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Midi-Chlorians:
Physiology, Physics, and the Force

By Chris Knight


Introduction
What are Midi-Chlorians?
Midi-Chlorians and the Force
Force in the Family
Time, Space, and the Force
A Final, Force-ful Exit
Concluding Remarks


Time, Space, And The Force

"It's energy surrounds us, and binds us."
-- Yoda, "Star Wars Episode V: The Empire Strikes Back"

Toss a pebble into a still pool. When it hits the water's surface, tiny waves ripple outward from the point of contact. Now close your eyes and toss another pebble. Open them after you hear the "plunk": you did not see exactly where the pebble hit, but from where the waves are now radiating outward, you can get a very good idea where it did.

One of the consequences of Einstein's theory of relativity is spacial curvature, which depending on who you listen to and what "unifying theory" is in vogue, is either the cause of or caused by gravity. However it is, it's easy to model in two dimensions if not impossible to visualize in three. Imagine a thin sheet of rubber stretched out: this represents empty space. Now take a tennis ball and place it on the sheet. The rubber will bend inwards, giving in to the mass of the tennis ball. What was once a straight line across the sheet is now curved as it approaches the location of the ball. Put a bowling ball on the sheet and there will be more curvature: more mass is causing space to "cave in" that much more. Plunk a convenient black hole onto the sheet and the line curves inward, never to come out again!

Curvature of space around mass
"Weight and see!": space curving around mass

We won't need to go into the crazy physics of collapsed stars here. But the "rubber sheet" model of space is a good analogy to the Force in many ways. Remember on Dagobah when Yoda was teaching Luke to totally feel objects, like that rock, through the Force? Because the Force surrounds and binds everything, Luke was picking up on the rock's presence in the Force, feeling the Force's contours and embrace around the rock. When the Millennium Falcon was pulled into the Death Star, Darth Vader sensed Obi-Wan Kenobi's presence in the Force as something of a "tremor". Obi-Wan's close vicinity, and Vader's longtime familiarity with his presence, made his impression in the Force perhaps as distinguishable as a fingerprint. Obi-Wan was more likely than not using the Force in some way too (he certainly did with the stormtroopers at the power relay), and that would be even more obvious to Vader. In The Empire Strikes Back, it was Leia's untrained ability with the Force that picked up on Luke's distress, leading to his rescue. The ability to sense through the Force doesn't seem restricted to "real space" either: witness Obi-Wan's feeling the destruction of Alderaan in A New Hope, despite being in hyperspace at the time.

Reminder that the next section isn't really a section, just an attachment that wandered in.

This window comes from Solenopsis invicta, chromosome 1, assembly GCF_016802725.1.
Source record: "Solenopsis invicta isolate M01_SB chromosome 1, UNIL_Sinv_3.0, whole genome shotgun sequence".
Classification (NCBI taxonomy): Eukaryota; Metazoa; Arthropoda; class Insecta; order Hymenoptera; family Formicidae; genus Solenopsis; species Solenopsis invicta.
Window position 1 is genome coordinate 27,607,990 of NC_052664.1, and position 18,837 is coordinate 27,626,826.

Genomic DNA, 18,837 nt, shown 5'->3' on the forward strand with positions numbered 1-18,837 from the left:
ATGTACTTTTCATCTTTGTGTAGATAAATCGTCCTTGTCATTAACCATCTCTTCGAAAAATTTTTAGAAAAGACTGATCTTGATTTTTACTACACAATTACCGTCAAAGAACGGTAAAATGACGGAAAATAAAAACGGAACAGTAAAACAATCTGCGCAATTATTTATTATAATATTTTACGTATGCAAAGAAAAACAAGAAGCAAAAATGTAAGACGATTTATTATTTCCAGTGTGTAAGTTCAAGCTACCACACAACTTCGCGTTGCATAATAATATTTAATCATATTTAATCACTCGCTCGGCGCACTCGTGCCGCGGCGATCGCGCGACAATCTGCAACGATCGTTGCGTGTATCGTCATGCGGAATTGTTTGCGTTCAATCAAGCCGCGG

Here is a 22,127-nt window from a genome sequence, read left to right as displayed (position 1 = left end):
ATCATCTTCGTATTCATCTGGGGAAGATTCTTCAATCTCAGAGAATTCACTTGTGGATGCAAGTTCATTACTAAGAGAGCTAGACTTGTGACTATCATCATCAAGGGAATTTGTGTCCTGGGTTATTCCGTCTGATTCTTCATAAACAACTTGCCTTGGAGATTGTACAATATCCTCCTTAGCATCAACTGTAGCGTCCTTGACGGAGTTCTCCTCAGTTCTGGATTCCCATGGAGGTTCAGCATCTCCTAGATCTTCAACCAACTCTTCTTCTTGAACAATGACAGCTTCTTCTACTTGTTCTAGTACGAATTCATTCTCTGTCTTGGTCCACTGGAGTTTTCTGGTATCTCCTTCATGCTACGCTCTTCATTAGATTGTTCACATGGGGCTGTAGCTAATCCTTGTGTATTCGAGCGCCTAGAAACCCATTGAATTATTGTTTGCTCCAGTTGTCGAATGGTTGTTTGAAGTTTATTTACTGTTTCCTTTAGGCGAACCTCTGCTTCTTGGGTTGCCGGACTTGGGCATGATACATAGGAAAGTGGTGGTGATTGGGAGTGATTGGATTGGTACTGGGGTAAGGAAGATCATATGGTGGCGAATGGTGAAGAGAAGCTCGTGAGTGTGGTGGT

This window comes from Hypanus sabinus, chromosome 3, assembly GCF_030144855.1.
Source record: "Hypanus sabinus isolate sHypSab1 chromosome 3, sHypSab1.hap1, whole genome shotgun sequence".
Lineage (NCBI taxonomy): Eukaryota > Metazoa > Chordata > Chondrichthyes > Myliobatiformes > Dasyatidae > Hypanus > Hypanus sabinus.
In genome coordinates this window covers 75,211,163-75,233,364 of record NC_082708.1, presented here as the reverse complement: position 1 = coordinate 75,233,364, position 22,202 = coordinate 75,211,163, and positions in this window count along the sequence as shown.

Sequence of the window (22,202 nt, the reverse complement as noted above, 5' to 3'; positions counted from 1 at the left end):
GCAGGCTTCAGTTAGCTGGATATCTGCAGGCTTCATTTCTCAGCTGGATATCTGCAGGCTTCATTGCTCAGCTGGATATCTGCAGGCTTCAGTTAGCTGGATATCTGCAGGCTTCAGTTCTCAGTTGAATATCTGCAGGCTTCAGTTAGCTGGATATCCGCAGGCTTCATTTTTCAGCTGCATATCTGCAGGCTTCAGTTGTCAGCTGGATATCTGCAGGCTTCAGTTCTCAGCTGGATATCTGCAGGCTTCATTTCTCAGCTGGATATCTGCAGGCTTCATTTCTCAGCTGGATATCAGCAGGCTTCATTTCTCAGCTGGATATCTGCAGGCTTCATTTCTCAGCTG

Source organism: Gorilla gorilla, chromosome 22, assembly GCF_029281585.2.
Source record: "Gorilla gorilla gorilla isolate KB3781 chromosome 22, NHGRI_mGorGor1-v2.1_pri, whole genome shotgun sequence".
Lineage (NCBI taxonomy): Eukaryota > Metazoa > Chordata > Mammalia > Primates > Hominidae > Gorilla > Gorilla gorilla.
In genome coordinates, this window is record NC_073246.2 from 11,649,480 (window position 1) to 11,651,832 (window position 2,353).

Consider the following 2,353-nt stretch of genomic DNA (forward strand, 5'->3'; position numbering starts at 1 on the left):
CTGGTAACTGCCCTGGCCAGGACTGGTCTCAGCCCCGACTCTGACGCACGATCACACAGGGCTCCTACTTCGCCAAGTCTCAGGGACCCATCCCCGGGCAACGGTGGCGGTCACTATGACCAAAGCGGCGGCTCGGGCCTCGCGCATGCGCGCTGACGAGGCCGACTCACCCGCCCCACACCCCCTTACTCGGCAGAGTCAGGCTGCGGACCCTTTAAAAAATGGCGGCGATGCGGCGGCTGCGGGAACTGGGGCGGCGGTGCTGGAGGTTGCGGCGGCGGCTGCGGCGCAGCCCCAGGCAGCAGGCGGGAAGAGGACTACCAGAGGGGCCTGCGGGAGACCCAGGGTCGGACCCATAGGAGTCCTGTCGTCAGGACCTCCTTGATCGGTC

Every thing in existence in the Star Wars galaxy seems to have a relationship with the Force, and perhaps even moreso than with physical space. We can't understand the physics behind it, but the Force allows for manipulation of the physical environment in violation of known physical laws. Maybe that's part of the metaphor of the Force: the spiritual being stronger than the material, the life being more powerful than the unliving. But again, that's left as an exercise for the viewer.

But if everything has that presence in the Force, and if drawing from the Force increases the presence, then why didn't Yoda and Mace Windu realize that Palpatine was Darth Sidious? As of this writing, we aren't 100% sure that Palpatine and Sidious are one and the same, but the evidence is overwhelmingly leaning towards it (and producer Rick McCallum has stated so... but let's keep some mystery alive for awhile :-) There are two possibilities. The first is that Palpatine simply chooses not to exert any use of the Force near the Jedi, which may be easier said than done. For a long-time Force user, anything might draw more from the Force than a normal being. The other possibility, far more intriguing, is that Palpatine is using the Force actively to "shield" himself from detection. He might be able to manipulate the Force's swirls around himself so that to the passive viewer, there is nothing extraordinary about him at all. If he is doing that, and tricking all twelve Jedi Council members, plus Obi-Wan Kenobi and his Padawan learner Anakin -- no slouch in detecting the Force either -- then Palpatine's strength is even more terrible. He's casting a "phantom menace" around him: looking ever benign, until it is too late...